Enterprise Search is not like Google Search: Five Reasons Why Not

Most enterprise search users have high expectations of search tools, driven by their experiences with search online. It has become a normal part of everyday life to simply type a phrase or question into Google and get back a page of results that perfectly answer your query. Enterprise search is often a different story altogether – it is not uncommon for hours to be wasted searching for one single document. The experience of searching online has set the bar incredibly high, which has naturally lead many enterprise search users to ask, “Why doesn’t it work like this on my own computer?”


Google for your business? Not really. Here's what makes the difference.

Here are five reasons why enterprise search is nothing like Google search, and never can be.


1.     Google searches websites, enterprise search finds documents

Google has a completely different focus to enterprise search tools – web pages, not documents. The web is created using many different programming languages, but the structure of a web page is nearly always exactly the same, making it very easy for Google’s crawlers to discover relevant content. Documents are created in a completely different way to websites, and there are many more document types to take into account.


2.     More specific search means more work

Enterprise search users are usually searching for one very specific file or piece of information. Similar documents are not considered satisfactory because they are simply not the correct file. Google search users rarely search so specifically, so multiple similar results for a query are more than sufficient.

Google users quickly learn that their desired results will be found on the first page of Google, second at a stretch. With enterprise search, users need to restrict their search using filters and more advanced search terms, such as time, date, document type or department.


3.     Google has millions of searches to work with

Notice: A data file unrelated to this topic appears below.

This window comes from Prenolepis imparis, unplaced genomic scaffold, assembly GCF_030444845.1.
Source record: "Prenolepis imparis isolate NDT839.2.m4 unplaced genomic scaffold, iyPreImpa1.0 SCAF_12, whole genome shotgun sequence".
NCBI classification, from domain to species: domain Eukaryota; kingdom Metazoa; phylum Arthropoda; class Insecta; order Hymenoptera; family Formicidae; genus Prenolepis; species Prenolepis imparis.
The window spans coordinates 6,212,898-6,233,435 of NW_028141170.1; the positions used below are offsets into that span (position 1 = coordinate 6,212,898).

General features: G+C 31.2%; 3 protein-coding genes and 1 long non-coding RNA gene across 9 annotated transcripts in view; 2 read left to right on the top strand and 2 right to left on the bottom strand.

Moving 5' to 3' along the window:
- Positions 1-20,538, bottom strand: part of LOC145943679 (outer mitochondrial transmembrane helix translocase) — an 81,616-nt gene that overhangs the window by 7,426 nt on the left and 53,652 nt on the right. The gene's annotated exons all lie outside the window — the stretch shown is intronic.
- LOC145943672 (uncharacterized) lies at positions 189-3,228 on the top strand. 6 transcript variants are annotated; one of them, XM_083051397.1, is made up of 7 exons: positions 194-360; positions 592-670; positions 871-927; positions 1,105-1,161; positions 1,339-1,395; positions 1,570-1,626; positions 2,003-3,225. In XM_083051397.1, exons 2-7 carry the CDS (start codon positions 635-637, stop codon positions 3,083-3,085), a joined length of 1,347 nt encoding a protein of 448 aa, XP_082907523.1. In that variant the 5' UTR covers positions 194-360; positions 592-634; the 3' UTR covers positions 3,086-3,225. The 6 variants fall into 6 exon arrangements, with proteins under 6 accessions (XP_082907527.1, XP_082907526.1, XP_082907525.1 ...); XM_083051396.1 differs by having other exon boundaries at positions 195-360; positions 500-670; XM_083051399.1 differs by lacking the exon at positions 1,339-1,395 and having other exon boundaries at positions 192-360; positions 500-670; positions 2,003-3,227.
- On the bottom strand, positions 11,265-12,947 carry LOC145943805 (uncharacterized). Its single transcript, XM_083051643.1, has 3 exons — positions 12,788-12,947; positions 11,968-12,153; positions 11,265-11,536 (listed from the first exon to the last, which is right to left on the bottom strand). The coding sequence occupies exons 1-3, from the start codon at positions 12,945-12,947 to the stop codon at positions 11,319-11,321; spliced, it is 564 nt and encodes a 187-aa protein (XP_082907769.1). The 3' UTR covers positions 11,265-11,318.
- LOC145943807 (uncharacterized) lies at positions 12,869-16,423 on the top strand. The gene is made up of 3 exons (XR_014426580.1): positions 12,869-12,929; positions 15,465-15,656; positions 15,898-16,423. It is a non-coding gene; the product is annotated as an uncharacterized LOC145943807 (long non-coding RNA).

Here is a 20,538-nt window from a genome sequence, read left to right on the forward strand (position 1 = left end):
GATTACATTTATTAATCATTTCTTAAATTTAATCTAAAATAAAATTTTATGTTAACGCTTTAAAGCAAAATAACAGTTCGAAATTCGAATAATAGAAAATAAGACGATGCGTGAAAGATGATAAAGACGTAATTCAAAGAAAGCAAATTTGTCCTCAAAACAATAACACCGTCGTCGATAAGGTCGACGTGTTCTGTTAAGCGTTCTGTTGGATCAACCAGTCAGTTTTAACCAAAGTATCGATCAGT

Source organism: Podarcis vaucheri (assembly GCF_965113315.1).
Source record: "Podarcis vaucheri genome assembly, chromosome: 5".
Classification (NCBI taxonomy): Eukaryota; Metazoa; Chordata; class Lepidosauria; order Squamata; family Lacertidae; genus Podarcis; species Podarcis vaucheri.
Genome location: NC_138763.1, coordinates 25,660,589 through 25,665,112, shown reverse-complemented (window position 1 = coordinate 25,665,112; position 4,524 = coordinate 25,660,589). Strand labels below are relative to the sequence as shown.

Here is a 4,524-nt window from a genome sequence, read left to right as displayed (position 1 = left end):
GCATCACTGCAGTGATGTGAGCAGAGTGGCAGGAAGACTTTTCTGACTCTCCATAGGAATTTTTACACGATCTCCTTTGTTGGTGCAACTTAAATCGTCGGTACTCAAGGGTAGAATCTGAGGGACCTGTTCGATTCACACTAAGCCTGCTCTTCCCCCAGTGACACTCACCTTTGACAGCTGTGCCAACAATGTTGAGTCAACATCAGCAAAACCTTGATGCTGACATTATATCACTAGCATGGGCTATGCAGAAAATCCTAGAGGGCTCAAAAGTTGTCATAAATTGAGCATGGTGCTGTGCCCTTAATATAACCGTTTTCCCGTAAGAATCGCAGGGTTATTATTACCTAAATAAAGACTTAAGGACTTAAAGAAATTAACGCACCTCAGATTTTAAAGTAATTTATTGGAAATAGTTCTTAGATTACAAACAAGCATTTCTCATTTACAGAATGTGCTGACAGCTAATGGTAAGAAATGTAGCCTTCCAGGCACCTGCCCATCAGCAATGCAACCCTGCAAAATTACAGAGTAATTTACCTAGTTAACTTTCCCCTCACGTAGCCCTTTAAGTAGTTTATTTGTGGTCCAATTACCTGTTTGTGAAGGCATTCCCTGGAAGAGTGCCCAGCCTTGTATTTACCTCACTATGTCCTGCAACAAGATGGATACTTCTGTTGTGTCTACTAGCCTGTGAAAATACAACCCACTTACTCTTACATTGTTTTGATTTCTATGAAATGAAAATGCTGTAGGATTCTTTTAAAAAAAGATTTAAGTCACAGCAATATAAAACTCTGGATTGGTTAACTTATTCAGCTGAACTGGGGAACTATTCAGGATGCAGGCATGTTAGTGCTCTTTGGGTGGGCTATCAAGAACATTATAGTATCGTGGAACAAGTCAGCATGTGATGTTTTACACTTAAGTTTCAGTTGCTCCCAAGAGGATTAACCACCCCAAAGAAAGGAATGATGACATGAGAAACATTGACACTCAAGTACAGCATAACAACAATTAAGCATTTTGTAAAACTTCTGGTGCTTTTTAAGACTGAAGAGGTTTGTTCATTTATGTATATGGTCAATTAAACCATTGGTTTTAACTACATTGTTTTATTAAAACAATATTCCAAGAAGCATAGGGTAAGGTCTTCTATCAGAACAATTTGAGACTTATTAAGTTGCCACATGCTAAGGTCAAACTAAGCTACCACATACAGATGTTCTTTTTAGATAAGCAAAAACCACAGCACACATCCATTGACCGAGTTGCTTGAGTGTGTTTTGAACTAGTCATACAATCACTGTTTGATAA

Google can learn about the relevancy of content for certain key words by tracking factors such as the click through rate of a result, the number and quality of links from external websites to a page, shares across social media, and more. Google’s page rank algorithm ranks websites based on over 200 factors, and the millions of searches a day enable it to constantly reassess information relevancy.

Enterprise search solutions have no way of ranking documents in such a way, since linking among documents is rare. There are also far fewer people searching, meaning that an enterprise search tool can’t learn to favor certain results over others.


4.     Google expects search engine optimization as the norm

For Google, search optimization is simple: either a website is optimized by building in SEO strategies, or it is downgraded. Web developers add appropriate titles, key words, meta data, descriptions and more to make their page more relevant to certain Google searches and key words. In other words, the people who create the websites make sure that their content is easy to find.

This is where enterprise search struggles most. Users are rarely aware of the power of titles, file names, or key words to create more easily searchable documents. Most people create and name documents however they see fit, which makes finding files created by other users difficult. The only solution is strict information governance. The implementation of strong information management processes are necessary to enable enterprise search users to make the most of their search tool.


5.     Confidential documents are not part of Google’s scope

Everything in the enterprise depends on safe and secure access to information – programs, systems, documents and emails are all secured behind passwords and other restrictions. Employees have access to information depending on various user rights; search results and performance are impacted by these restrictions.

Google, on the other hand, doesn’t have to deal with varying levels of security or accessing multiple restricted databases and content management systems. Any information publicly available online can be anonymously searched with Google.

Ultimately, technology is not the only problem when it comes to enterprise search. An effective enterprise search strategy needs to work with people – educating employees about how to use it, implementing and updating document governance practices, or hiring content managers to maintain consistent and clear data structures. Enterprise search will never be like Google search, because they are two different tools, serving two different groups, each with completely different goals in mind.

Date: 06. Jul 2015
Author: Siobhan O'Rorke
Tags: Analysis Comparison Enterprise Search

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